This will bring humanity what’s called a “virtual physiological human – a functioning human body, biologically perfectly accurate, modeled in a computer.

All the things we wish we could know, but can’t for ethical reasons, all the trials we wish we could run, will be known. This is crazy science fiction in our lifetimes.

What does this mean? This means that the long-run future of wellness converges with conventional medicine and computer science. Want to know how an adaptogen regulates body systems? Trivial. Want to custom-design your own adaptogenic molecule that is 100x more effective than ashwagandha or CBD? Not hard. Want to customize those adaptogens so they uniquely fit each one of your customers individually? Again, this will happen.

When, is the question. But this is the type of fundamental breakthrough that a field hits once in a century. Everything about how we understand our bodies and minds is about to change.

News & Notes – July 28, 2021

Supplements maker Thorne Healthtech filed for an IPO. The company is focused on personalizing supplements and claims $150M in annual sales.

⚕️ A study of severe liver injury in Australians found an increase in the percentage of these injuries that are caused by supplements. However, the sample size of this study is small.

The FDA released a statement recommending against the use of red yeast rice as a supplement, specifically those advertised under the name “Cholestene”. Red yeast rice products advertised as such were found to contain significant amounts of monacolin K, which lowers cholesterol on the same level as a statin (a prescription drug). As such, taking these types of red yeast rice can lead to dangerous drug interactions or drops in cholesterol levels. This is an example of a natural supplement’s power being drug-like.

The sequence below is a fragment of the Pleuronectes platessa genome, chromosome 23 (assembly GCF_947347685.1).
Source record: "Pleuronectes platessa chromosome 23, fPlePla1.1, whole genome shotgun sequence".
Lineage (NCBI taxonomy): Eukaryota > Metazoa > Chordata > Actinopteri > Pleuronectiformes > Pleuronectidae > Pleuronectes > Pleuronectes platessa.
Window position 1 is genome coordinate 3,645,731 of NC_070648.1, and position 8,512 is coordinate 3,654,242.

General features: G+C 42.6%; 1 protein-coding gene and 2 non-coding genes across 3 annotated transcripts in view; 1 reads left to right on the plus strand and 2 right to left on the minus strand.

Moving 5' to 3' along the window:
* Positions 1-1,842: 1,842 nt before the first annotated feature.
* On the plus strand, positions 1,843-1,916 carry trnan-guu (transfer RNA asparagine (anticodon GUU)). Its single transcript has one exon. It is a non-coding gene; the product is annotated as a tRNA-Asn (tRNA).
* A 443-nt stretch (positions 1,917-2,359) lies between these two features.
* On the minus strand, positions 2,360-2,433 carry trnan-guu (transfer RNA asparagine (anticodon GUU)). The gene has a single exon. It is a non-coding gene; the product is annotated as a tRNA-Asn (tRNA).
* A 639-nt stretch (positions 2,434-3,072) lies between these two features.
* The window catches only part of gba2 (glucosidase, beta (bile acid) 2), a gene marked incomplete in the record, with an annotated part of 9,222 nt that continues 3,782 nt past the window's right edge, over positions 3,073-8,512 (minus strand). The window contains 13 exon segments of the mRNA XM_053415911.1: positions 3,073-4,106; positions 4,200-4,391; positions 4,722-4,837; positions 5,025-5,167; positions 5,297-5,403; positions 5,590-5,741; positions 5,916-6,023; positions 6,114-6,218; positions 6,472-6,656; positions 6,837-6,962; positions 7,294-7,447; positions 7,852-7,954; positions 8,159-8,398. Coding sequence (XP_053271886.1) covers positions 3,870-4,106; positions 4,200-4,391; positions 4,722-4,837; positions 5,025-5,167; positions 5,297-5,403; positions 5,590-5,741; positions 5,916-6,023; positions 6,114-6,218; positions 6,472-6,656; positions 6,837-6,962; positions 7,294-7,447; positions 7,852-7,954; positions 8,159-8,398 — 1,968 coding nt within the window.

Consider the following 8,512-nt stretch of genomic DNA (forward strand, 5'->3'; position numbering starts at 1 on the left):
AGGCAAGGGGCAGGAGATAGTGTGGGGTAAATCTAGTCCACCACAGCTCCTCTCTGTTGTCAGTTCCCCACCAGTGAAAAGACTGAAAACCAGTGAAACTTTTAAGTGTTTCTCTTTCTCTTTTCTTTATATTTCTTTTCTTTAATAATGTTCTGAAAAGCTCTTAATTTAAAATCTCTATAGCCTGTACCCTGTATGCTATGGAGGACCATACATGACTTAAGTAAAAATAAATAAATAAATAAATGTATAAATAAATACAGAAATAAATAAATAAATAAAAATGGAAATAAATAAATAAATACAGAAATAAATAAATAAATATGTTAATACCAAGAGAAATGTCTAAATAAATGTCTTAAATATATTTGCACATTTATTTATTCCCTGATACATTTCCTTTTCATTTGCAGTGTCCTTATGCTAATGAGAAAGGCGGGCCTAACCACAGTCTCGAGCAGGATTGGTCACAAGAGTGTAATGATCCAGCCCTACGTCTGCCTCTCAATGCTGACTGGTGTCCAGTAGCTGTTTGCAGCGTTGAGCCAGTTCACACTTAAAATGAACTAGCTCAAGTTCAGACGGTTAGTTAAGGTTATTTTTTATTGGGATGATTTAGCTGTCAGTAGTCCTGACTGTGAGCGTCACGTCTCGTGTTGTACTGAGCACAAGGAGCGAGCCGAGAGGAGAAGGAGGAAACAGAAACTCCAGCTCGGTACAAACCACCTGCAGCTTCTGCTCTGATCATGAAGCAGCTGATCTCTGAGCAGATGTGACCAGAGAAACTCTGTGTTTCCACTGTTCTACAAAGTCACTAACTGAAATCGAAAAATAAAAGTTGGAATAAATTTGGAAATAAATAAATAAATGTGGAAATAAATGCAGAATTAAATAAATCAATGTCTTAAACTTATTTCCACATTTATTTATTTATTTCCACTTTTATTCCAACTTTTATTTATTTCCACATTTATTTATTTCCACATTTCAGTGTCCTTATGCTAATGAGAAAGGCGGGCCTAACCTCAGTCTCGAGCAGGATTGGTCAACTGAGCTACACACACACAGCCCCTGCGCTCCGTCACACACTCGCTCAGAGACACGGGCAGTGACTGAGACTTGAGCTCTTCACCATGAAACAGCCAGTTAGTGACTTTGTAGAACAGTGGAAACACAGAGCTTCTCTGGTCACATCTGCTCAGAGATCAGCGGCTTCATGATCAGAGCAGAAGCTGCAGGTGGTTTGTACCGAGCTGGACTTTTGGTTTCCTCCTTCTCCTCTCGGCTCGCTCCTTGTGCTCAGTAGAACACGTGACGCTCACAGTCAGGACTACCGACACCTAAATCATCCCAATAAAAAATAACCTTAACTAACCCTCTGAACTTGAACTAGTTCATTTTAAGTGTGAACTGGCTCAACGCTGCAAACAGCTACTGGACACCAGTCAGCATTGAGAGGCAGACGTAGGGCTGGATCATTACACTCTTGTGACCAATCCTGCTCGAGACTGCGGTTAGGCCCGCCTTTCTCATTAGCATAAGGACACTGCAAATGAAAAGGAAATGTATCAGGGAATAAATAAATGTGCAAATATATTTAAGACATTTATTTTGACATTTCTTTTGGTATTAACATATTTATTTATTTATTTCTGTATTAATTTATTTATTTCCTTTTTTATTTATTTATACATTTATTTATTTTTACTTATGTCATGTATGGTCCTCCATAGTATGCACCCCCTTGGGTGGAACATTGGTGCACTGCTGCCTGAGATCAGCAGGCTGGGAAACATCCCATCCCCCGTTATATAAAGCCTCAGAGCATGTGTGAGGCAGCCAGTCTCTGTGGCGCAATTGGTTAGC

🧫 Nature’s Fynd, a seller of plant-based meats, cheeses, and other products, has raised $350M from investment giant SoftBank, among others. The interest in Nature’s Fund is not just the consumer products, but also Fy, their sci-fi protein manufacturing process. Fy is an amino-acid complete protein produced by a fungus found in the extreme heat of the thermal super volcano under Yellowstone National Park. It was discovered in 2009 by NASA researchers searching for ways to produce biofuel in outer space. The company has raised $500M since its 2012 founding.

🏻 Jessica Biel launched a health and wellness product brand called Kinderfarms. Their first product is a Pedialyte-like electrolyte beverage. It is already available in 25,000 U.S. stores.

Supplements and topicals company The Nue Co. raised $25M and shared details on their business (500% 2 year growth rate, 70% repeat purchase) with WWD.

Oatly, which IPO’ed in May to a $13B valuation, is facing short seller pressure and accusations of “shady accounting” and “greenwashing” on Wall Street. CNBC’s report is a concerning must-read for Oatly investors.

Social Growth Leaderboard

Strong summer growth amongst our 200 tracked wellness IG accounts only got stronger over the last period, with the top-10 average growth rate coming in at 3.42%.

Blueland held their #2 spot, Ka’Chava, Olipop, and Roman all maintained leaderboard positions. In the coming weeks, we will dive into what is driving the Instagram growth of wellness brands, what is organic versus paid versus [??] and the type of growth that creates the most engagement.